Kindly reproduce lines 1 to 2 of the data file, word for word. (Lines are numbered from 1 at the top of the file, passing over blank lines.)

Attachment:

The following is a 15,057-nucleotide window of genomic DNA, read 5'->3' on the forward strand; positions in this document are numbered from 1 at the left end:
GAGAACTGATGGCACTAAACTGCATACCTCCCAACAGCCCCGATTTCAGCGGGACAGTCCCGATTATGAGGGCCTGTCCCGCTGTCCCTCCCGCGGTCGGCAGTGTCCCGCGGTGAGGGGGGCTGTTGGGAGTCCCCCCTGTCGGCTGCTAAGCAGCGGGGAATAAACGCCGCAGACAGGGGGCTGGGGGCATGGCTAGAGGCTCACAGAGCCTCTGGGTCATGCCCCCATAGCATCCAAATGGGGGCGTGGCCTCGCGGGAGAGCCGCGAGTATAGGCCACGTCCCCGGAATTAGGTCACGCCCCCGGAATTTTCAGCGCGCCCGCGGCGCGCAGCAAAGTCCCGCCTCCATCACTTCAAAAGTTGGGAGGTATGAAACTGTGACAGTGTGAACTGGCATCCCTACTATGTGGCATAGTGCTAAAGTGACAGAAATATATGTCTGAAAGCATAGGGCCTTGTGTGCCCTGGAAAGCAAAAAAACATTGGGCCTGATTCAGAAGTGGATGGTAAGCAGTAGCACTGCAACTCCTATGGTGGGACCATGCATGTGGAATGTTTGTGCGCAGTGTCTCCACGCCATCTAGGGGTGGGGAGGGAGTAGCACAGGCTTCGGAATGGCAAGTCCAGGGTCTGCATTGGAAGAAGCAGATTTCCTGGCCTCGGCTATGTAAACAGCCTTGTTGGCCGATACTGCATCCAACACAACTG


The following is a 15,057-nucleotide window of genomic DNA, read 5'->3' on the forward strand; positions in this document are numbered from 1 at the left end:
GAGAACTGATGGCACTAAACTGCATACCTCCCAACAGCCCCGATTTCAGCGGGACAGTCCCGATTATGAGGGCCTGTCCCGCTGTCCCTCCCGCGGTCGGCAGTGTCCCGCGGTGAGGGGGGCTGTTGGGAGTCCCCCCTGTCGGCTGCTAAGCAGCGGGGAATAAACGCCGCAGACAGGGGGCTGGGGGCATGGCTAGAGGCTCACAGAGCCTCTGGGTCATGCCCCCATAGCATCCAAATGGGGGCGTGGCCTCGCGGGAGAGCCGCGAGTATAGGCCACGTCCCCGGAATTAGGTCACGCCCCCGGAATTTTCAGCGCGCCCGCGGCGCGCAGCAAAGTCCCGCCTCCATCACTTCAAAAGTTGGGAGGTATGAAACTGTGACAGTGTGAACTGGCATCCCTACTATGTGGCATAGTGCTAAAGTGACAGAAATATATGTCTGAAAGCATAGGGCCTTGTGTGCCCTGGAAAGCAAAAAAACATTGGGCCTGATTCAGAAGTGGATGGTAAGCAGTAGCACTGCAACTCCTATGGTGGGACCATGCATGTGGAATGTTTGTGCGCAGTGTCTCCACGCCATCTAGGGGTGGGGAGGGAGTAGCACAGGCTTCGGAATGGCAAGTCCAGGGTCTGCATTGGAAGAAGCAGATTTCCTGGCCTCGGCTATGTAAACAGCCTTGTTGGCCGATACTGCATCCAACACAACTG